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Virus Res. 2008 Jun;134(1-2):104-23. doi: 10.1016/j.virusres.2007.12.021. Epub 2008 Mar 4.

HIV-1 reverse transcriptase inhibitor resistance mutations and fitness: a view from the clinic and ex vivo.

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Fundació irsiCaixa, Hospital Germans Trias i Pujol, Ctra. de Canyet s/n, 08916 Badalona, Spain.


Genetic diversity plays a key role in human immunodeficiency virus (HIV) adaptation, providing a mechanism to escape host immune responses and develop resistance to antiretroviral drugs. This process is driven by the high-mutation rate during DNA synthesis by reverse transcriptase (RT), by the large viral populations, by rapid viral turnover, and by the high-recombination rate. Drugs targeting HIV RT are included in all regimens of highly active antiretroviral therapy (HAART), which helps to reduce the morbidity and mortality of HIV-infected patients. However, the emergence of resistant viruses is a significant obstacle to effective long-term management of HIV infection and AIDS. The increasing complexity of antiretroviral regimens has favored selection of HIV variants harboring multiple drug resistance mutations. Evolution of drug resistance is characterized by severe fitness losses when the drug is not present, which can be partially overcome by compensatory mutations or other adaptive changes that restore replication capacity. Here, we review the impact of mutations conferring resistance to nucleoside and nonnucleoside RT inhibitors on in vitro and in vivo fitness, their involvement in pathogenesis, persistence upon withdrawal of treatment, and transmission. We describe the techniques used to estimate viral fitness, the molecular mechanisms that help to improve the viral fitness of drug-resistant variants, and the clinical implications of viral fitness data, by exploring the potential relationship between plasma viral load, drug resistance, and disease progression.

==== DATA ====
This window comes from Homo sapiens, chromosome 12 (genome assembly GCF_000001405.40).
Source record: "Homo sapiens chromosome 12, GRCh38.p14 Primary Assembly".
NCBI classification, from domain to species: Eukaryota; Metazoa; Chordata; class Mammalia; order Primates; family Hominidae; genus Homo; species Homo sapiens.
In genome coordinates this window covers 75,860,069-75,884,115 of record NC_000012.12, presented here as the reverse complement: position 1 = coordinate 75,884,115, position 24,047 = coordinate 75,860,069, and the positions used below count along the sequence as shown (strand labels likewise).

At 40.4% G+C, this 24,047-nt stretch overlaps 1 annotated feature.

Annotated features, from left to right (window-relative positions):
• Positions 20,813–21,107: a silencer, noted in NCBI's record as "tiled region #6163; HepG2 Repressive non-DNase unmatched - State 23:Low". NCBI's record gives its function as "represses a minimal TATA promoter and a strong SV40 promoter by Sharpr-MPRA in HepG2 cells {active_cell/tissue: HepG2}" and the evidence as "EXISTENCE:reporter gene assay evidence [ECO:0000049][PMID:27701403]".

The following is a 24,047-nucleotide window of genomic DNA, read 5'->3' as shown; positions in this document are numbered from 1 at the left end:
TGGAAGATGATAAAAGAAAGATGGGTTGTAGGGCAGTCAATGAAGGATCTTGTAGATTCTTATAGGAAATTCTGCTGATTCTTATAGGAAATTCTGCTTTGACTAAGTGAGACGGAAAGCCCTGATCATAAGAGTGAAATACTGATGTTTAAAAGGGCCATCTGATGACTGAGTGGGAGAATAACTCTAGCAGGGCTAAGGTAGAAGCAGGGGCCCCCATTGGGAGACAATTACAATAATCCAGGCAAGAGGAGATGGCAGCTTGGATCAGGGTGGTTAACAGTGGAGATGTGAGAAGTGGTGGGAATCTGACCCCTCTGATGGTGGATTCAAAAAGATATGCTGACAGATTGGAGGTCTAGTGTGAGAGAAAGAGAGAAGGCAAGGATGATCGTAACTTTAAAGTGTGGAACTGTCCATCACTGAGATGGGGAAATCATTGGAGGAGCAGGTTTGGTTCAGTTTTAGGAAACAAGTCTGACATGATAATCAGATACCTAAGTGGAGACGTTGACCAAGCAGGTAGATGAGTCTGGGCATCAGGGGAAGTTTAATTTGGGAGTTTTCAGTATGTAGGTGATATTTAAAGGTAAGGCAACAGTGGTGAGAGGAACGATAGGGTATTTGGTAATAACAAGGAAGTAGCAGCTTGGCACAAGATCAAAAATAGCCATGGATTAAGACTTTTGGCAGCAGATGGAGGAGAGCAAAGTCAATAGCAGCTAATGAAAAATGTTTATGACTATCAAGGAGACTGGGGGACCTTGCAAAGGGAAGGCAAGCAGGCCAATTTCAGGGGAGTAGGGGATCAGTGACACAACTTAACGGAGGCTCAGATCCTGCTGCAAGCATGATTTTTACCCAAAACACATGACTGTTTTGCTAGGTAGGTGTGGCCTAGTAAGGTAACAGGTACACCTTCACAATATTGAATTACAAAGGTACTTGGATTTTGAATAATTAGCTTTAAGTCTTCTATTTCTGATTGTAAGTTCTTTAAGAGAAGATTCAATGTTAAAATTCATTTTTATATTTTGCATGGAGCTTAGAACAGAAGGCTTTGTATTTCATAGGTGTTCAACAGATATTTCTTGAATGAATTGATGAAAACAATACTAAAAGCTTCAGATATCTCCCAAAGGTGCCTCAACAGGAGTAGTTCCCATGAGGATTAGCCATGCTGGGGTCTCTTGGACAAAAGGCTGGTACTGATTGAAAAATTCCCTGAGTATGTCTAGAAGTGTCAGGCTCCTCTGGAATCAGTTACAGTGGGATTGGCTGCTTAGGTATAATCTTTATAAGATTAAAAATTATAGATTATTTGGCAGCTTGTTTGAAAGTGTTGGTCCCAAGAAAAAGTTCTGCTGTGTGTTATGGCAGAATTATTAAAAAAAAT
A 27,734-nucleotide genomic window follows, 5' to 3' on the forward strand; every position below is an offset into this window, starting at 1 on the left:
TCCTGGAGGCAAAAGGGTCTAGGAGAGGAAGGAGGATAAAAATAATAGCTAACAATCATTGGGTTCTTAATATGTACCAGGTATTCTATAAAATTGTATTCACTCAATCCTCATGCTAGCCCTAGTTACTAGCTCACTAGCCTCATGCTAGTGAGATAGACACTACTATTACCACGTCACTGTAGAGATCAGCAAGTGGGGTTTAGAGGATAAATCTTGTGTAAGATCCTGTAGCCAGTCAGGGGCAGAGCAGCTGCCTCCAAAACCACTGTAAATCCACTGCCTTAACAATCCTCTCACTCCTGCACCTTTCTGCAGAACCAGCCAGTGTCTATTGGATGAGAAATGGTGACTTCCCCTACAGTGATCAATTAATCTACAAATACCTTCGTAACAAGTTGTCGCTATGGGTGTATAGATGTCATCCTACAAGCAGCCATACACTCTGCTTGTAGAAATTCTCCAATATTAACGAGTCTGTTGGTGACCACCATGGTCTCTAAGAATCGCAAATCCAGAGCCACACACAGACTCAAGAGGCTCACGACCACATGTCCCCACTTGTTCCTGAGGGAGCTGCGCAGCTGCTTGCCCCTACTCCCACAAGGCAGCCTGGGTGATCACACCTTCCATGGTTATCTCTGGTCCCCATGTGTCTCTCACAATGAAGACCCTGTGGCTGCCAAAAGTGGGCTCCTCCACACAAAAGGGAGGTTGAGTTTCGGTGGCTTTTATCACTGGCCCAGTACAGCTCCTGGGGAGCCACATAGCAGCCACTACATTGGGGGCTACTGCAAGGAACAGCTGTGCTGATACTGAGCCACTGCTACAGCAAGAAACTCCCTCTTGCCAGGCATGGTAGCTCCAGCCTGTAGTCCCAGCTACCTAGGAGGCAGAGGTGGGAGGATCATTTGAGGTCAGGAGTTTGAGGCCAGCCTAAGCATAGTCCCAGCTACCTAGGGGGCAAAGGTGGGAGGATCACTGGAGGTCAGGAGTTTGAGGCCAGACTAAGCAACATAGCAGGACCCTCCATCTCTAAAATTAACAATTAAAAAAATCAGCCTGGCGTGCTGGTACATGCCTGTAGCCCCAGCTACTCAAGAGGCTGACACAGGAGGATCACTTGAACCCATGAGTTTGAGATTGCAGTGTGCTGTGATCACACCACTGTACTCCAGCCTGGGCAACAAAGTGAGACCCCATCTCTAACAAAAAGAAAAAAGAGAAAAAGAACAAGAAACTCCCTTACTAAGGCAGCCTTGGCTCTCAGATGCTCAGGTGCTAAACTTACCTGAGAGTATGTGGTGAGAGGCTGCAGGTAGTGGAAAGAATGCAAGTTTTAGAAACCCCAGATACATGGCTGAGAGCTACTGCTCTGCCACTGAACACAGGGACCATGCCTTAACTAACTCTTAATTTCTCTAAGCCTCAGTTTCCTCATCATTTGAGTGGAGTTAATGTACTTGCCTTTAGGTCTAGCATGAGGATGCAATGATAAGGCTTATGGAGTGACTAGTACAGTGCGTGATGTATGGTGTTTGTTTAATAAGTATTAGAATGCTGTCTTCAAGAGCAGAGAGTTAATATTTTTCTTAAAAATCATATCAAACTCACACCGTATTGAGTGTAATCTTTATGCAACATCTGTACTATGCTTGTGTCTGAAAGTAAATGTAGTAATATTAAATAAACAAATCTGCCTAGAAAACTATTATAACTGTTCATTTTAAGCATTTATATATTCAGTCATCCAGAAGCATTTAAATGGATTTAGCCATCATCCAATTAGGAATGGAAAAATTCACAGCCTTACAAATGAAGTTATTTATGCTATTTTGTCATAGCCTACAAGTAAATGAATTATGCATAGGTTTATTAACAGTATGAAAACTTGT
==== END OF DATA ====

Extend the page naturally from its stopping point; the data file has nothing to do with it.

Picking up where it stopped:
[Indexed for MEDLINE]

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